While attempting to shed light on the history of the MoMA commission, Lambert and Robbins found that the scope and intensity of the Red Scare had left a lasting impression on those who knew Ain (who died in in 1988). In 2001, they approached artist Julius Shulman, who had photographed Ain’s work; he intimated that there was a larger story to tell about the architect. “He wouldn’t tell us what it was,” said Lambert, “it piqued our interest.”

Others who lived through the Scare were similarly reticent to talk. “You would bring this up and it would be an instant pivot to another subject,” said Robbins, who began looking into Ain while living in one of his buildings in the Avenel Cooperative Housing Project in Los Angeles. Their next stop was the FBI.

Courtesy of The Center for Architecture.

Lambert and Robbins knew that the architect had been watched during the Red Scare and submitted a Freedom of Information Act Request to review any declassified FBI documents on him. While they were initially denied, further requests were granted. Upon digging into the documents, it quickly became clear that Ain and his family were the target of three decades of surveillance. Documents relate that even his babysitter reported his family to the government, suspicious of the “literature” in their home and noting that they “seemed to be in some sort of group.”

While there are some newspaper stories around the MoMA house, in the absence of much documentation, until recently it was largely unclear what the house actually looked like. For the show’s first outing in Venice, Robbins and Lambert presented a model that recreated it, based on their research and understanding. But the New York iteration of “This Future Has a Past” also includes a newly discovered model of the structure, which was recently acquired by MoMA for its collection.

According to this latter model, the MoMA house resembles one of Ain’s unrealized Los Angeles Community Homes, which, Robbins noted, the FBI suspected was linked to the Communist Party. By the time Ain began working on the MoMA house, he knew that this L.A.residential project was dead in the water, as it had been denied government loans because it was racially integrated.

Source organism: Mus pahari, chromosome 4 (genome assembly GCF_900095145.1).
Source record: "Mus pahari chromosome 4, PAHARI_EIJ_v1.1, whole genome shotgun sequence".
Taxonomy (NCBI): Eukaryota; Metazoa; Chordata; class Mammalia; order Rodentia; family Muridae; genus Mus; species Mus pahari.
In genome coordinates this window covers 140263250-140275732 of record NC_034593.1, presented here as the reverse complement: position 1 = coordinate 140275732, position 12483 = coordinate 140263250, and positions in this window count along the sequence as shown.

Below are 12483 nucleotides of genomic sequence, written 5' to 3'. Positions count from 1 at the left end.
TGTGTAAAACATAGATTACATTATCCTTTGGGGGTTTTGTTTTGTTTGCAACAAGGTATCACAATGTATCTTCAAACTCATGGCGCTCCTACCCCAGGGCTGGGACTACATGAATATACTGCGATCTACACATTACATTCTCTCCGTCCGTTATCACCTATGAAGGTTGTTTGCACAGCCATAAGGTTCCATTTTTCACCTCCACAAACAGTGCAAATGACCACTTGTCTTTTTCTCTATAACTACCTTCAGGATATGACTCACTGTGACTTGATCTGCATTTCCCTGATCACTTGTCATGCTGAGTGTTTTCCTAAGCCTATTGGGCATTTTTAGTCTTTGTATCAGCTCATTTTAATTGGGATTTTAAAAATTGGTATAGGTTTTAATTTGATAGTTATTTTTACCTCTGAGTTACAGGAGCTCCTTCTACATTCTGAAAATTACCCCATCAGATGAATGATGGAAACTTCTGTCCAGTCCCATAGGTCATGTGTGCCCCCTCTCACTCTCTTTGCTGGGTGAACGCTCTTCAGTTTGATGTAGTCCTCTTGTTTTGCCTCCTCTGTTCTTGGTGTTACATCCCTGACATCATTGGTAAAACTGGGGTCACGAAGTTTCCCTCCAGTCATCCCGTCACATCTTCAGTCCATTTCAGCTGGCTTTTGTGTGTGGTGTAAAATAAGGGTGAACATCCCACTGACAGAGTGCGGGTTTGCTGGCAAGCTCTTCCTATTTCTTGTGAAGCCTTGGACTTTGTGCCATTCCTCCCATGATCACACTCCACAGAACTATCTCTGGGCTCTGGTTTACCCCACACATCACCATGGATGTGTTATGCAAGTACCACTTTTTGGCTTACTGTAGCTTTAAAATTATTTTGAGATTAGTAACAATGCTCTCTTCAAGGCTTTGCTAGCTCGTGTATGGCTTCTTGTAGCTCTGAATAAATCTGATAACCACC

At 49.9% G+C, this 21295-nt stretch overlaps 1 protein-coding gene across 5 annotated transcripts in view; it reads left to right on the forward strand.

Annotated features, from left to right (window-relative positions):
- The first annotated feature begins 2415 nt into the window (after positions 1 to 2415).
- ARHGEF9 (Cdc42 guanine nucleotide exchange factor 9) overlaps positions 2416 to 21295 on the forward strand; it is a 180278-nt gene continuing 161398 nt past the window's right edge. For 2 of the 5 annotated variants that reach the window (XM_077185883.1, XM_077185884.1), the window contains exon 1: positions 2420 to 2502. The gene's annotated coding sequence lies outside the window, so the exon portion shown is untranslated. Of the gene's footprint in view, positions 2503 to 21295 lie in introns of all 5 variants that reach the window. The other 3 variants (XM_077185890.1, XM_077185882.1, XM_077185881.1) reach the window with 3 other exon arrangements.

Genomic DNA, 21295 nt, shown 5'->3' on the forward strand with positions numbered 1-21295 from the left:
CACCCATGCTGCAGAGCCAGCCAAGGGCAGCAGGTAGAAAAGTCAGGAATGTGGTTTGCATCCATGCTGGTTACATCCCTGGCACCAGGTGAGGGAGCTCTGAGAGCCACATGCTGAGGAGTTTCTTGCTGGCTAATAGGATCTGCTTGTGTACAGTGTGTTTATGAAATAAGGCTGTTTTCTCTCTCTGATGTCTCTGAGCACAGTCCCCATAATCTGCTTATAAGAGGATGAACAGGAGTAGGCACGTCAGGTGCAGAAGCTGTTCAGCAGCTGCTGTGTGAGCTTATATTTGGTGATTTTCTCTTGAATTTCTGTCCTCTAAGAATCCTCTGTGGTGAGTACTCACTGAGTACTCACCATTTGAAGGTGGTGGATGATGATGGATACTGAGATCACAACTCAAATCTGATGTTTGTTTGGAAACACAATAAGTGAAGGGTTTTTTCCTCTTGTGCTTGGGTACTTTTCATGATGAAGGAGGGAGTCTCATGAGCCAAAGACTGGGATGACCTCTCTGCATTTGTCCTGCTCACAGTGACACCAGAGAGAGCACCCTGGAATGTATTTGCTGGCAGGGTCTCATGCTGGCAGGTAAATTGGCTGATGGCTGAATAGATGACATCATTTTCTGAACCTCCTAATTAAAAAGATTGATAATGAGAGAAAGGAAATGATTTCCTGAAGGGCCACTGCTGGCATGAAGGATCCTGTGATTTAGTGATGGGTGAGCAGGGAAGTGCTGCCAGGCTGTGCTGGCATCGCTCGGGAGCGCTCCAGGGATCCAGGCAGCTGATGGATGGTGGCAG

“Ain was being a bit sly,” said Robbins, nodding to the decision to make the MoMA house so similar to the design for the Community Homes. After finishing the MoMA commission, he returned to California and aware of the surveillance on him, told his business partners that he could be a liability and resigned. He continued to work and design houses, but his days of ambitious housing developments were behind him.

Courtesy of The Center for Architecture.

While one finds echoes of Ain’s populist idealism in the “Usonia” of Frank Lloyd Wright (who also wanted to build affordable homes for the middle class), it wasn’t the primary concern of the man who actually brought Ain to MoMA. “We were ignorant of the political dimension of the art,” said Philip Johnson decades after he commissioned Ain. “For us it was revolutionary, but only aesthetically. Our job as we saw it was to advocate, to sell those new cultural innovations to the wealthy and powerful.”

Standing next to the model of the MoMA house and reading the FBI documents displayed on the walls, it feels very difficult to separate architecture from politics. “[Johnson] claimed to not even care about politics. He cared about selling modernism,” said Lambert.

But it is possible Johnson was feigning ignorance when it came to the politics of Ain’s work. Like much else about the architect’s life, Johnson’s reasons for commissioning Ain aren’t neatly spelled out. Still, though their careers were quite different, Ain and Johnson did share something, though it’s entirely possible neither knew it: Both had an FBI file.